To choose to listen

The Roman Catholics this week are choosing a pope, to replace the one who traveled the world talking to people.

Perhaps this time they might do well to choose a man who travels the world listening to people.

If there is any meaning at all in the Christian message (and because you are sure to wonder, Does Laurie King see any meaning? and because the answer colors what I have to say here, I will say yes, I find the Christian message at times difficult, but powerful), that meaning and authority must lie in the concept of Jesus of Nazareth as a conduit between humanity and the Divine. Those who pray to Jesus to save them are missing the point, that one can only ask Jesus to listen, and understand, because he too has been here, frightened, in pain, and despairing. This role of divine sympathizer was later largely transferred to Mary’s shoulders, but the essential Christianity has the carpenter\’e2\’80\’99s son in that position.

He preached, he scolded, he raged, but by God he listened. Perhaps the world\’e2\’80\’99s most powerful religion might try a holy man this time, who knows how to listen as well.

Comments

  1. Cornelia says:

    When there are all the saints listening, why should the pope worry to do the same?

  2. librarian says:

    It’s not the listening. Pope John Paul heard everything said to him, I’m sure. It’s established dogma that ties any Pope’s hands. I don’t expect that to change in my lifetime… probably never.

  3. To Laurie’s words, “hear, hear!”

    I will say there is a difference between hearing and listening. I believe John Paul heard, but he did not listen.

    I am in the process of becoming Anglican- I have never been a Christian so it is a big step for me. But like Maya Angelou, I will allow no one to take my God from me.

    Cheers!

  4. R.J. Anderson says:

    Agreed with all your comments except one: Those who pray to Jesus to save them are missing the point.

    Peter didn’t seem to think so, especially when he was in imminent danger of drowning — “Lord, save me!” has to be one of the most concise prayers in the New Testament. 🙂 And Christ Himself said “The Son of Man came to seek and to save that which was lost.”

    Is there really a conflict between trusting in Jesus as Saviour and regarding Him as One who “is touched with the feeling of our infirmities” and who will listen, understand and care? I don’t see one myself…

  5. I don’t think any religious person, no matter their status within the religion, is truly capable of listening when it comes to things they associate with their religion and beliefs. There is always either judgement or persuasion on their minds when they are speaking to people, even if they are not actively judging or trying to convert.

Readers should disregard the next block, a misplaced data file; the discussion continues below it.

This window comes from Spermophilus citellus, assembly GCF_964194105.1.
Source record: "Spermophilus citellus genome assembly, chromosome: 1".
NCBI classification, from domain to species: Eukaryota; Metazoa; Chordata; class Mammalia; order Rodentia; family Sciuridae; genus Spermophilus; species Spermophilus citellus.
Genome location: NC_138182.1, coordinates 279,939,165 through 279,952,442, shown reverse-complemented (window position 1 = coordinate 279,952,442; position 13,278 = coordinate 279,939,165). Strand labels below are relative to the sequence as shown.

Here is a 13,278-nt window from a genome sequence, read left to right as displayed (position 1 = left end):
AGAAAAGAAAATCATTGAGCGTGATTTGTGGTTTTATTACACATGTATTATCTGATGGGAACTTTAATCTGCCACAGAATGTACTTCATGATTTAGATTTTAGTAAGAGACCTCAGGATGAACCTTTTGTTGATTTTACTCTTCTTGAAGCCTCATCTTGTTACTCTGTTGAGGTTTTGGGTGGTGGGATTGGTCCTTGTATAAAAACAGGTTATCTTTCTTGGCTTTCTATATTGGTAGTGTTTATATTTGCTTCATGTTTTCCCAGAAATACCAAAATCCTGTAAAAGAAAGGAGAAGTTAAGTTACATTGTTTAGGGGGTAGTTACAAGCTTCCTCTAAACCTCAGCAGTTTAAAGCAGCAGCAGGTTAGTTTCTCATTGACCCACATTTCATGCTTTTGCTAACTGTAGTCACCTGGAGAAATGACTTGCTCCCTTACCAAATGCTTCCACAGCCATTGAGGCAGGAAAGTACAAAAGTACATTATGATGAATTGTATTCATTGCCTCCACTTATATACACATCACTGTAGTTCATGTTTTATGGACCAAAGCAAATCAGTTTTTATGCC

The problem is that people feel the need to have everyone believe the same things they do and thus they can never really listen to what others are saying. They are always trying to figure out if what they are hearing coincides with what they believe.

  6. wimindance says:

    Let it be so.

    I sit here, typing with one hand, holding my ten-week-old son in my other arm, hoping the next pope, the next president, the next world leader, listens and will not ask for any son as a sacrifice to Moloch.

  7. Isn’t it about time that some of the vast wealth of the Catholic Church in Rome was used for the good of those poor people (especially women) in the so-called “third world”? Those who are dying of AIDS because of Catholic dogma over condoms; dying because of the ban on contraception; children who are being abused by priests who are shielded from prosecution by the RC Church?

  8. This sort of begs the question that, if a religion is at odds with the culture and doesn\’e2\’80\’99t adapt, does it become something akin to an evolutionary dead end?

    In our area the Catholic Church just announced a reorganization of parishes in to groups because they don\’e2\’80\’99t have enough priests\’e2\’80\’a6hmmm, seems to me, that an organization like this without enough local leadership will find it difficult to survive without change.

  9. I am not Catholic…I am only 21, so JP2 was the only pope I have ever know…and even then, until a few years ago, I didn’t even know what the purpose of a pope was. I was raised Christian. In a very open church that let us explore the bible in our own way. We also explored other religions.

    JP2 was open to other religions in a public scene. He visited a Jewish Temple and a Islamic Mosque
    Maybe he wasn\’e2\’80\’99t trying to listen, maybe he was just trying to lead…to unite other religions. Helping us brace the differences instead of fight over them. He, unlike our Commander and Chief, was not going around the world on a crusade, he was going to learn, and to help us learn.

    That’s what I think…once again 3 hours of sleep in 3 days…my view might be a little off right now 😉
    PS- It\’e2\’80\’99s depressing, but even as an Arabic Linguist, I had to spell check the work Mosque\’e2\’80\’a6I can spell it in Arabic, I promise!